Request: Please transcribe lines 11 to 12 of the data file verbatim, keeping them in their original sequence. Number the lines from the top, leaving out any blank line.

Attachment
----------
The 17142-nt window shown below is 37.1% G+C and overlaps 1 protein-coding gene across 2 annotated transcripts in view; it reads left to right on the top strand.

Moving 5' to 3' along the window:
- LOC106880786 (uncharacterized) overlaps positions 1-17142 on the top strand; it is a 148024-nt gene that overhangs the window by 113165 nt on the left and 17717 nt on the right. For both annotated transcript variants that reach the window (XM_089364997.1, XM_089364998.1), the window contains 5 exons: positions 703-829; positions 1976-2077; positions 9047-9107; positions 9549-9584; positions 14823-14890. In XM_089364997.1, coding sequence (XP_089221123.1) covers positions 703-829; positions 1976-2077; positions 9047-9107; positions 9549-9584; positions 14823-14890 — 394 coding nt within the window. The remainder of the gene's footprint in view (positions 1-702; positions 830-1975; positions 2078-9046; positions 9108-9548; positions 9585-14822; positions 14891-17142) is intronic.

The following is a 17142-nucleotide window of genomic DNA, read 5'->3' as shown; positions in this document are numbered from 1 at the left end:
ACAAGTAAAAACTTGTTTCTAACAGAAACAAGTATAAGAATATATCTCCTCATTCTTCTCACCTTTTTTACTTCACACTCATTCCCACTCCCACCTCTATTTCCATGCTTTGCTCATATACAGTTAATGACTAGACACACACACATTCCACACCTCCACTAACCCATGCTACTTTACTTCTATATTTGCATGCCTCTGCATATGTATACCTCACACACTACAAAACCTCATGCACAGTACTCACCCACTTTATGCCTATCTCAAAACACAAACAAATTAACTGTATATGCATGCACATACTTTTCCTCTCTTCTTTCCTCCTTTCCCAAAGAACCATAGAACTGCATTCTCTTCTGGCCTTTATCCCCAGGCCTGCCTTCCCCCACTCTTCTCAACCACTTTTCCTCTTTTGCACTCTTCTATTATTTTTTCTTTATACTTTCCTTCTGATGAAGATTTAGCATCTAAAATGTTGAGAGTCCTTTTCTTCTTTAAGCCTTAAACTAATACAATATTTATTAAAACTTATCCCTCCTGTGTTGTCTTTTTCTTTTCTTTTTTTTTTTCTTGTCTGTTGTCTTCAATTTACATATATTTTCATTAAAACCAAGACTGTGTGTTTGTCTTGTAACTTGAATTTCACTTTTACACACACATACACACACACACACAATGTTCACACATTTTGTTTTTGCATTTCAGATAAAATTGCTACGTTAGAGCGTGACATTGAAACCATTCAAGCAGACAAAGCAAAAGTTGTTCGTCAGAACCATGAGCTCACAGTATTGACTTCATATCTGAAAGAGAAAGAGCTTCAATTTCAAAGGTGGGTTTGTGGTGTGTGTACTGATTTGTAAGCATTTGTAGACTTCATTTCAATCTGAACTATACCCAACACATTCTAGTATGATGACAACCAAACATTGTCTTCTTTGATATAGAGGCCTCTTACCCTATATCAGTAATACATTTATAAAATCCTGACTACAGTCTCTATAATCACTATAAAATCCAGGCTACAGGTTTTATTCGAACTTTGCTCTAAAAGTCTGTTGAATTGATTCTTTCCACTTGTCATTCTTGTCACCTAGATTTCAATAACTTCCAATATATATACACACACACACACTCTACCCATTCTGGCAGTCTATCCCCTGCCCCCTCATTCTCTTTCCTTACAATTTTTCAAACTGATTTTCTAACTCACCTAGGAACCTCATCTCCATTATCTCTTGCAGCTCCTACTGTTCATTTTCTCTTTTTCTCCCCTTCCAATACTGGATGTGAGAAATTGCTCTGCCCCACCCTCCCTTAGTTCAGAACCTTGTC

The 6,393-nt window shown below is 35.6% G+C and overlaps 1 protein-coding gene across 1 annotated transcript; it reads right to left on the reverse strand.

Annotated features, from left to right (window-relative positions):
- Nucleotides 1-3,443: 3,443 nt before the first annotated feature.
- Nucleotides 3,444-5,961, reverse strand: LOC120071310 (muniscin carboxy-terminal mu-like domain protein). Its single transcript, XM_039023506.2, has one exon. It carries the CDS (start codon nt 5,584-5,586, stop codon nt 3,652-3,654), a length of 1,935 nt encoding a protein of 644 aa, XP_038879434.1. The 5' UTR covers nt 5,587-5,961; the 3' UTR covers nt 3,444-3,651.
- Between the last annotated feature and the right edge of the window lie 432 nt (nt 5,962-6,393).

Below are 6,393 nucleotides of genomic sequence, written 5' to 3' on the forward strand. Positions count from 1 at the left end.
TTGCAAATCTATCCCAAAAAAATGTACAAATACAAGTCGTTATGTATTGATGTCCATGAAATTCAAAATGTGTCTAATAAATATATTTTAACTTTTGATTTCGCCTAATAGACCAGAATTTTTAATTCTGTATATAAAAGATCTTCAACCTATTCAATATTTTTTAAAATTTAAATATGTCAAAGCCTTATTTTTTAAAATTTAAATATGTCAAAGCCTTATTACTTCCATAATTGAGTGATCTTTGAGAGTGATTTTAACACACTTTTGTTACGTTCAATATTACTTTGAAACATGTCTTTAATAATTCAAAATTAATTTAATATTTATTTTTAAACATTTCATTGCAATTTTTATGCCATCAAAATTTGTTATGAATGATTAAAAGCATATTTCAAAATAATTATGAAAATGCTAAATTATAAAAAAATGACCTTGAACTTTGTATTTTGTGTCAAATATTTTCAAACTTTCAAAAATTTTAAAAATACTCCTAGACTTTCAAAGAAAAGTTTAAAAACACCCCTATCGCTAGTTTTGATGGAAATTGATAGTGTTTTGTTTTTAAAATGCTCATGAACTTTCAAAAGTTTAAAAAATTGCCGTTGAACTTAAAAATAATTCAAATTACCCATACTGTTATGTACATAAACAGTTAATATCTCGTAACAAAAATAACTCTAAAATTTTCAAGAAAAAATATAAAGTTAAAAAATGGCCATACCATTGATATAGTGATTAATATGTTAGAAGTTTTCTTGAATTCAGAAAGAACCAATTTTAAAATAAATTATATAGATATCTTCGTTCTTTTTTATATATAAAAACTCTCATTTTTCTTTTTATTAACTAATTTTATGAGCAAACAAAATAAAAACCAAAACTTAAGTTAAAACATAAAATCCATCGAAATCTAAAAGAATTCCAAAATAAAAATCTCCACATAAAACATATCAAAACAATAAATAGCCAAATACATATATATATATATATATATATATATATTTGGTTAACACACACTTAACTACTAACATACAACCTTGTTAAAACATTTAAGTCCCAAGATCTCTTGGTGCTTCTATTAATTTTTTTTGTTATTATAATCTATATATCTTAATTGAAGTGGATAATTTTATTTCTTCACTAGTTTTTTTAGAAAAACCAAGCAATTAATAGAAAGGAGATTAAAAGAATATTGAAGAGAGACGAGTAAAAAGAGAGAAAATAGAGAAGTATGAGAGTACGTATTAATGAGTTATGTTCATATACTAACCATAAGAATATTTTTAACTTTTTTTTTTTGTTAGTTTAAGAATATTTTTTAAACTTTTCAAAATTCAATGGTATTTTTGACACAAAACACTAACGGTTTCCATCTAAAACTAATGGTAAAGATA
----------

Below are 6,393 nucleotides of genomic sequence, written 5' to 3' on the forward strand. Positions count from 1 at the left end.
TTGCAAATCTATCCCAAAAAAATGTACAAATACAAGTCGTTATGTATTGATGTCCATGAAATTCAAAATGTGTCTAATAAATATATTTTAACTTTTGATTTCGCCTAATAGACCAGAATTTTTAATTCTGTATATAAAAGATCTTCAACCTATTCAATATTTTTTAAAATTTAAATATGTCAAAGCCTTATTTTTTAAAATTTAAATATGTCAAAGCCTTATTACTTCCATAATTGAGTGATCTTTGAGAGTGATTTTAACACACTTTTGTTACGTTCAATATTACTTTGAAACATGTCTTTAATAATTCAAAATTAATTTAATATTTATTTTTAAACATTTCATTGCAATTTTTATGCCATCAAAATTTGTTATGAATGATTAAAAGCATATTTCAAAATAATTATGAAAATGCTAAATTATAAAAAAATGACCTTGAACTTTGTATTTTGTGTCAAATATTTTCAAACTTTCAAAAATTTTAAAAATACTCCTAGACTTTCAAAGAAAAGTTTAAAAACACCCCTATCGCTAGTTTTGATGGAAATTGATAGTGTTTTGTTTTTAAAATGCTCATGAACTTTCAAAAGTTTAAAAAATTGCCGTTGAACTTAAAAATAATTCAAATTACCCATACTGTTATGTACATAAACAGTTAATATCTCGTAACAAAAATAACTCTAAAATTTTCAAGAAAAAATATAAAGTTAAAAAATGGCCATACCATTGATATAGTGATTAATATGTTAGAAGTTTTCTTGAATTCAGAAAGAACCAATTTTAAAATAAATTATATAGATATCTTCGTTCTTTTTTATATATAAAAACTCTCATTTTTCTTTTTATTAACTAATTTTATGAGCAAACAAAATAAAAACCAAAACTTAAGTTAAAACATAAAATCCATCGAAATCTAAAAGAATTCCAAAATAAAAATCTCCACATAAAACATATCAAAACAATAAATAGCCAAATACATATATATATATATATATATATATATATTTGGTTAACACACACTTAACTACTAACATACAACCTTGTTAAAACATTTAAGTCCCAAGATCTCTTGGTGCTTCTATTAATTTTTTTTGTTATTATAATCTATATATCTTAATTGAAGTGGATAATTTTATTTCTTCACTAGTTTTTTTAGAAAAACCAAGCAATTAATAGAAAGGAGATTAAAAGAATATTGAAGAGAGACGAGTAAAAAGAGAGAAAATAGAGAAGTATGAGAGTACGTATTAATGAGTTATGTTCATATACTAACCATAAGAATATTTTTAACTTTTTTTTTTTGTTAGTTTAAGAATATTTTTTAAACTTTTCAAAATTCAATGGTATTTTTGACACAAAACACTAACGGTTTCCATCTAAAACTAATGGTAAAGATA